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Crazy About the Fed

Here’s a letter to the New York Times:

Bill Keller reports that Glenn Hubbard – Columbia University economist and advisor to Mitt Romney’s campaign – proclaims that “Nobody who is taken seriously as an economist is going to say ‘cancel the Fed'”; such a notion, says Prof. Hubbard, is “just crazy” (“The Politics of Economics in the Age of Shouting,” Nov. 28).

To propose the abolition of central banking is indeed crazy today – just as, say, proposing the abolition of slavery was crazy in 1812, or proposing the abolition of military conscription was crazy in 1952.  The dominance of the unexamined premises of too many Right-thinking Serious people in the past suffocated practical efforts to fundamentally reform the way labor was supplied to plantation owners and, later, to the military.  Similar unexamined premises today suffocate practical efforts to fundamentally reform the way money is supplied to the economy.

As Prof. Hubbard surely knows, though, the case for central banking is hardly settled; it continues to be debated by serious scholars.  Prof. Hubbard also surely knows that the case for replacing central banking with a more decentralized, privatized, and competitive arrangement is real and rests on significant theoretical and historical research published in premier outlets and conducted by economists with impeccable scientific credentials – economists such as Kevin Dowd, Steve Horwitz, Benjamin Klein, Kurt Schuler, George Selgin, Richard Timberlake, Gordon Tullock, Lawrence H. White, Leland Yeager, as well as by the late F.A. Hayek and Vera Smith.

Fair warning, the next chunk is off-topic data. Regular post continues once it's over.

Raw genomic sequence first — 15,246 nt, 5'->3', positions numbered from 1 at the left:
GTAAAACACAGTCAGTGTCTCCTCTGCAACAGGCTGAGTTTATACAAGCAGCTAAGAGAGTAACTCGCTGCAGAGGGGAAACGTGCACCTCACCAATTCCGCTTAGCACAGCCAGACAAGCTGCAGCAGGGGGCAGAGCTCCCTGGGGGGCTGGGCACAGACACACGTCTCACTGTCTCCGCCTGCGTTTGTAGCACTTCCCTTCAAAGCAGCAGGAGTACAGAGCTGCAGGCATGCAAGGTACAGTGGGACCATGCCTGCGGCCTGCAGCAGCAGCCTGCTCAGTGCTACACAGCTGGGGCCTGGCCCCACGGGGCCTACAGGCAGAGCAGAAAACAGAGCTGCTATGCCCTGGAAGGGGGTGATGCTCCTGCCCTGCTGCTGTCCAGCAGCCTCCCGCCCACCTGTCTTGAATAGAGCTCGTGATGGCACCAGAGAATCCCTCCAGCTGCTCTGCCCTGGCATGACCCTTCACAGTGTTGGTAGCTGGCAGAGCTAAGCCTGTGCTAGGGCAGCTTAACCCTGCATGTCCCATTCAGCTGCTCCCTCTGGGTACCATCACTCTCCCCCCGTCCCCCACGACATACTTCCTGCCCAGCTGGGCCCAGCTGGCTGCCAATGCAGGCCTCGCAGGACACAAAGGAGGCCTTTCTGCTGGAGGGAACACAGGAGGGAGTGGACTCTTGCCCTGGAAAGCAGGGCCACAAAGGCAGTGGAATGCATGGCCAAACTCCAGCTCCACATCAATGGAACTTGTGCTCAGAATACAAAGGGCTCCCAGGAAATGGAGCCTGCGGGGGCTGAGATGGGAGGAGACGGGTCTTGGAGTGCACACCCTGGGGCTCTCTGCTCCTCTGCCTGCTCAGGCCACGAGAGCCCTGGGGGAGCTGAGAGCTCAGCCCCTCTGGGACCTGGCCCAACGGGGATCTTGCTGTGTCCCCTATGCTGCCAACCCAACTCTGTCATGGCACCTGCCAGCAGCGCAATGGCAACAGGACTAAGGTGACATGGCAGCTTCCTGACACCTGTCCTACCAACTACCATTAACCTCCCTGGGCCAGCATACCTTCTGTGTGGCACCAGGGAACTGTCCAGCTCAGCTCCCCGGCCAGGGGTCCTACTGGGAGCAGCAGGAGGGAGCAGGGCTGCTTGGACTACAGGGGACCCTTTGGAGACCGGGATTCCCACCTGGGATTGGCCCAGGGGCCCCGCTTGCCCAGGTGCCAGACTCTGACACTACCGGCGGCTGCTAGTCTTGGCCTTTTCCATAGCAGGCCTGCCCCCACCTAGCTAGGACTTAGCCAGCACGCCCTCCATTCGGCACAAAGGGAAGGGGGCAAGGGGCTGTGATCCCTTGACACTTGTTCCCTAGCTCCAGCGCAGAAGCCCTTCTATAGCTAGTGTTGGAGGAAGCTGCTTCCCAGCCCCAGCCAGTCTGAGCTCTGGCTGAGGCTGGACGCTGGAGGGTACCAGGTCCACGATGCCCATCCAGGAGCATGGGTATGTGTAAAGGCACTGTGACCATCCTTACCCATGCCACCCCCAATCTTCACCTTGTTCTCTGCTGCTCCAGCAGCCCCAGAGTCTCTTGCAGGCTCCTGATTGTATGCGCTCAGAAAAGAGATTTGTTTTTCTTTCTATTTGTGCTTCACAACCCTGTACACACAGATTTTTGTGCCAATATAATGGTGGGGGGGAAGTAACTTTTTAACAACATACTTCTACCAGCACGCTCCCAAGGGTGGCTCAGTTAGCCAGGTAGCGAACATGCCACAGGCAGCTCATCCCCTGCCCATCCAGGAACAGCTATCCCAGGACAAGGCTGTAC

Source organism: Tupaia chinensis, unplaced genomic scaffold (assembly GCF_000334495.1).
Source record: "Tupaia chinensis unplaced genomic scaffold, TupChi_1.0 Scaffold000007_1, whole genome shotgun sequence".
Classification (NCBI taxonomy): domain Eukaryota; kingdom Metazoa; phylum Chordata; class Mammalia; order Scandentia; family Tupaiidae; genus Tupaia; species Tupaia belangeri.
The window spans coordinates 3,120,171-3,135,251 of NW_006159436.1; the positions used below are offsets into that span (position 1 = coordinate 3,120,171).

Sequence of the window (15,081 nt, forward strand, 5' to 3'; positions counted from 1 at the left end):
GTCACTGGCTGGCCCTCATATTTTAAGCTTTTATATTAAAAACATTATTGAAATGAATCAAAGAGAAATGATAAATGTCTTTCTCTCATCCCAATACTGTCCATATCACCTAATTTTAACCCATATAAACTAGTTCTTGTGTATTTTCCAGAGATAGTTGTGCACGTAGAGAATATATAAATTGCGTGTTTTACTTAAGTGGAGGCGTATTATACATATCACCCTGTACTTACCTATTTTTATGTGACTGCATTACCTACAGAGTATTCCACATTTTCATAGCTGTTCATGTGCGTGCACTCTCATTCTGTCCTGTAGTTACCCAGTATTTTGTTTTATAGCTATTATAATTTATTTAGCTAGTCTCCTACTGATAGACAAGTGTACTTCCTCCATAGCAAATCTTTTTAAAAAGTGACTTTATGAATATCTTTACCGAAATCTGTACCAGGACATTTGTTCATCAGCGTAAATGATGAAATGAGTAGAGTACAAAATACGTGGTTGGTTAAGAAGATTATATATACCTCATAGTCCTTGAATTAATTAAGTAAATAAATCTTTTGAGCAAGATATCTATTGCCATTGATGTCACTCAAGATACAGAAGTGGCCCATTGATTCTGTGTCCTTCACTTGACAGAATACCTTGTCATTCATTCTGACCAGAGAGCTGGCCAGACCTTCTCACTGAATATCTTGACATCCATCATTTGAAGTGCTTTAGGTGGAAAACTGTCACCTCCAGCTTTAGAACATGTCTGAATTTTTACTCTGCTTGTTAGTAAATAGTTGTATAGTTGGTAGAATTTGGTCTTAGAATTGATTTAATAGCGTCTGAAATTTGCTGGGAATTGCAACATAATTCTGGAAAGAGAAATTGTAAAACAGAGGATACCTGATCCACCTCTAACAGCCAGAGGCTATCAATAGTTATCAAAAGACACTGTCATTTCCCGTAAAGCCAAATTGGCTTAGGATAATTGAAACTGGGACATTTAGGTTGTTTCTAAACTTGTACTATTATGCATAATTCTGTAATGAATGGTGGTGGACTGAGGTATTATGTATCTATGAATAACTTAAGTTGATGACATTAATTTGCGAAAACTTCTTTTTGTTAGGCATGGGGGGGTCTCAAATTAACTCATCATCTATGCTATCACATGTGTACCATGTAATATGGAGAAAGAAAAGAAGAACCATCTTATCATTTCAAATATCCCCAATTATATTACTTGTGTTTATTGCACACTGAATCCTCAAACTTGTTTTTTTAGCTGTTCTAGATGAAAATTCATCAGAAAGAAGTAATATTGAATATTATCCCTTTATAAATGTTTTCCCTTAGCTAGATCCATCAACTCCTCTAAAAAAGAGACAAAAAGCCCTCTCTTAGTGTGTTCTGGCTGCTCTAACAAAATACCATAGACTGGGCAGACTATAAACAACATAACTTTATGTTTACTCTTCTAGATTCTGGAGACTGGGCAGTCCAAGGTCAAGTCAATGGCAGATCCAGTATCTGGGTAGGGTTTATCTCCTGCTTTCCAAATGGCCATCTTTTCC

Donald J. Boudreaux


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